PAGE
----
1 Definition: Humanitarian Intervention
2 Different Approaches for the ethical dilemma of non- forcible Humanitarian Interventions
2.1 Utilitarian Approach
2.1.1 Critics to the Utilitarian Approach
2.2 Kantian Approach
2.2.1 Critics to the Kantian Approach
List of Literature
Humanitarian Interventions (H.I.) have not only increased in the number, it has rather become a business during the past decades. Billions of Dollar are used yearly to help people all over the world. This topic deals with people, their lives and rights and is hence an extremely sensitive one. The resources must be used effective and efficient to achieve the set goals- every mistake in this way can cost lives and harm people in many ways. In my essay I will first introduce the whole field of H.I. to show the complexity and the first dilemma, which focuses on the definition of H.I., which is not consensual. Further I define and explain the topic of non- forcible H.I. The main part of this work is the analysis of the Utilitarian and the Kantian approach towards the topic of non-forcible H.I. and their critics. By the end I conclude more on a practical than on a theoretical basis- due to the fact, that the dilemmas stay as they are: dilemmas. There is no solution possible, but one can always try to find analogies in both viewpoints and start here a discussion.
1 Definition: Humanitarian Intervention
The first dilemma appears not in the actual practice of H.I., but much more already in the definition. There is no uniform definition about what H.I. is exactly about. This makes it difficult to analyze literature about this topic (Raich, 2002). Most authors define H.I. at the beginning of their essays- others don´t: Heinze (2003, p.83) e.g. sees H.I. as a “military force… for the purpose of haltering or averting human rights violations”. He also cross-references to Moore, who in contrast includes the HIV- crisis in the definition for H.I. Hence, definitions differ in the include of military or non-military intervention, in the involved groups (only states or NGOs or others) and in the requirement, whether the interventions are only coercive or also consensual (Raich, 2002). In this essay I use the definition of Raich, who defines H.I. as “actions by outside parties, primarily guided by the sentiment of compassion or fellow- feeling, whose principal purpose and outcome is the alleviation of the human suffering of a foreign population without the consent of the host state” (Raich, 2002, p.21). Also Wheeler (2004) agrees, that interventions are always non-consensual and coercive- but not in general forcible. This means, that also non-military H.I. are part of it, although those are not forcible. Further I chose to analyze the dilemmas for the non- forcible H.I., which can be seen in Figure 1 as Points 1,2 and 3.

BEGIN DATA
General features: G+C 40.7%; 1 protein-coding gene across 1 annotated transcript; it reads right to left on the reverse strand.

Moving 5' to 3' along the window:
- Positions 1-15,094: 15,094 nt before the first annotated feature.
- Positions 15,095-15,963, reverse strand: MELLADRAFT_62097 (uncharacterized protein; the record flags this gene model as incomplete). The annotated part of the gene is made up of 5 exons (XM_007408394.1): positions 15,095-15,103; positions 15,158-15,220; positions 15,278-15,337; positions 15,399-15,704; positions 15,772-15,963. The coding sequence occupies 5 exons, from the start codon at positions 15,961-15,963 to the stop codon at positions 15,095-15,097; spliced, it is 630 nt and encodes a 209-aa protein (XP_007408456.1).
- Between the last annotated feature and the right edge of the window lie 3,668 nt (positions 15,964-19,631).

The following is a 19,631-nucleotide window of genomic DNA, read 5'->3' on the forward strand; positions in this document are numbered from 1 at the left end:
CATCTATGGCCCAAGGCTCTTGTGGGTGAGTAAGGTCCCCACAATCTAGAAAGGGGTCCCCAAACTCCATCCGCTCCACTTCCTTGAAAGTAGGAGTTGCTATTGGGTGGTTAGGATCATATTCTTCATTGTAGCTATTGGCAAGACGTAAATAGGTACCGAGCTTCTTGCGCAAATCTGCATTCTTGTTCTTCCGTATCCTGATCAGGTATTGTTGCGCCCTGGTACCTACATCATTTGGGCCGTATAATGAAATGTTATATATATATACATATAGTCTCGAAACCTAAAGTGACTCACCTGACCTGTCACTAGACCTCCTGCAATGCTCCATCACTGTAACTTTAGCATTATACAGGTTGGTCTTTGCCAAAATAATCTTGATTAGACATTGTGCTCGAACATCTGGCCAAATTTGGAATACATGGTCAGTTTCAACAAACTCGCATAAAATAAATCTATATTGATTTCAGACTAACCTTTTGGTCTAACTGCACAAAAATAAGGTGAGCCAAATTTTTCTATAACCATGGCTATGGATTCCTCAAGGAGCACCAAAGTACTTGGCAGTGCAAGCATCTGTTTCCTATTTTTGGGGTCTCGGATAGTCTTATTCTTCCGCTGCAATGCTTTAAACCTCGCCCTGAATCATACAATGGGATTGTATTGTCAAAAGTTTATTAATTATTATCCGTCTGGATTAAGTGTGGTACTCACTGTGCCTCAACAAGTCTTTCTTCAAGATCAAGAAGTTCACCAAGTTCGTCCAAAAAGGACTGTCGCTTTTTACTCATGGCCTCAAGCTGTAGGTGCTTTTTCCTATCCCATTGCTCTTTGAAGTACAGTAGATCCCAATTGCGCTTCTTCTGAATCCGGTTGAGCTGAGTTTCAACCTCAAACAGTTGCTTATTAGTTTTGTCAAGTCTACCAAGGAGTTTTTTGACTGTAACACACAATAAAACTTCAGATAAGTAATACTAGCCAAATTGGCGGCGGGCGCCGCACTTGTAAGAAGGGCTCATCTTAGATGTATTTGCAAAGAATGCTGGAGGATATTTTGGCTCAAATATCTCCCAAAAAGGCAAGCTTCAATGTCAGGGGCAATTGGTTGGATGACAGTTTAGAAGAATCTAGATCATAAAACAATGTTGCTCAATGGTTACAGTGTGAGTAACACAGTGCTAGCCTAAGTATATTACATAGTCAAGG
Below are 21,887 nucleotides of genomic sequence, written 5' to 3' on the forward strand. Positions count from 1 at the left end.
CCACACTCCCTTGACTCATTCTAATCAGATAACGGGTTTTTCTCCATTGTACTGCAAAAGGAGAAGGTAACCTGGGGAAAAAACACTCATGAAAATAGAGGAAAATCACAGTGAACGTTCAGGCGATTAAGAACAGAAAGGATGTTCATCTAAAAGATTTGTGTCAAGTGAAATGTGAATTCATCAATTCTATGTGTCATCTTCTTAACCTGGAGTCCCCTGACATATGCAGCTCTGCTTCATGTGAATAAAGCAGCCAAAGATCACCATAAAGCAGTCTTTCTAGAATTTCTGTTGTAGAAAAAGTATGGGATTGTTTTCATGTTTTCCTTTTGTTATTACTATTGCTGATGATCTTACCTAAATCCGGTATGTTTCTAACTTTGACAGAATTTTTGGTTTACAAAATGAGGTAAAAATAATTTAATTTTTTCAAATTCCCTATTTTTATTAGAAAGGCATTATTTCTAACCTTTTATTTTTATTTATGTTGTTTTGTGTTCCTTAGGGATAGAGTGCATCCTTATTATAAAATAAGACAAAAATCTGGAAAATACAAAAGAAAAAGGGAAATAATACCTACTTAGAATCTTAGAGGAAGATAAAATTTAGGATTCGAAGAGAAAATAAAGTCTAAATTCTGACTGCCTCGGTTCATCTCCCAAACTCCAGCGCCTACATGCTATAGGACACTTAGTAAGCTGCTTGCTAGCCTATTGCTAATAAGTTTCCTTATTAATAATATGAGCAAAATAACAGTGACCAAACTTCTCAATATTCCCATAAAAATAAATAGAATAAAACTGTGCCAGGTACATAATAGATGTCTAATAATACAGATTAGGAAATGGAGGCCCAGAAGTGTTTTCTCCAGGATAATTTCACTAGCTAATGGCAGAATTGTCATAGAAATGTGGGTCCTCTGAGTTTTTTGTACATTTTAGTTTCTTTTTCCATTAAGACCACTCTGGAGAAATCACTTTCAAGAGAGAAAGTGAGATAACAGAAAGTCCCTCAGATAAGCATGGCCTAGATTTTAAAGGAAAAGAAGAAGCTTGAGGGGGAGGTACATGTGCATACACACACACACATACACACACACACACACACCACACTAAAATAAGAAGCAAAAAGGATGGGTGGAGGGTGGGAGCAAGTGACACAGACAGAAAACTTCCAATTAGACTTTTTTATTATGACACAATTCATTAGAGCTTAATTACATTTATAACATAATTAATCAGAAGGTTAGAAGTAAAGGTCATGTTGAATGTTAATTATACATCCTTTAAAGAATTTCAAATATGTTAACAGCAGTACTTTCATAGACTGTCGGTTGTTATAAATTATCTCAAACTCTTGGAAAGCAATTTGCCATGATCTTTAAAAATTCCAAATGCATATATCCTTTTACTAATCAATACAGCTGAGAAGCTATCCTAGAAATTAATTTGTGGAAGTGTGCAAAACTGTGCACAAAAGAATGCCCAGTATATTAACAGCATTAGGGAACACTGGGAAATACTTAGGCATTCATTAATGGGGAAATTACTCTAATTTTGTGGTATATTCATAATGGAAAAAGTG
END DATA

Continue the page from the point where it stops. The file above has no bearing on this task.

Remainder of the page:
Figure 1: Subgroups of Humanitarian Action
illustration not visible in this excerpt
(Raich, 2004 Ethical Evolution of the Humanitarian Idea. p. 20)
The topic of military interventions has been frequently analyzed by many authors. The field of the non-consent, but at the same time non-forcible measures has rarely been in focus so far. NGOs go frequently in the field, where states and other involved groups (e.g. rebels) would prefer them not to do so (Mills, 2005). Examples are here the intervention from the French government together with MSF in Somalia, 1992 (“Rice for Somalia”) (1 in figure 1), the report from Amnesty International “China: Torture and Ill- treatment”, 1996 (2 in figure1) or the cross border interventions in Afghanistan, Laos and New Guinea, where doctors came e.g. disguised as musicians in the country, hiding their medical equipment in guitar cases (3 in figure1) (Raich, 2004).
2 Different Approaches for the ethical dilemma of non-forcible Humanitarian Interventions
To show the different viewpoint in the discussion I further highlight the two most contradictory approaches: The Utilitarian and the Kantian one.
 MSF: Medecins sans frontieres/ Doctors without borders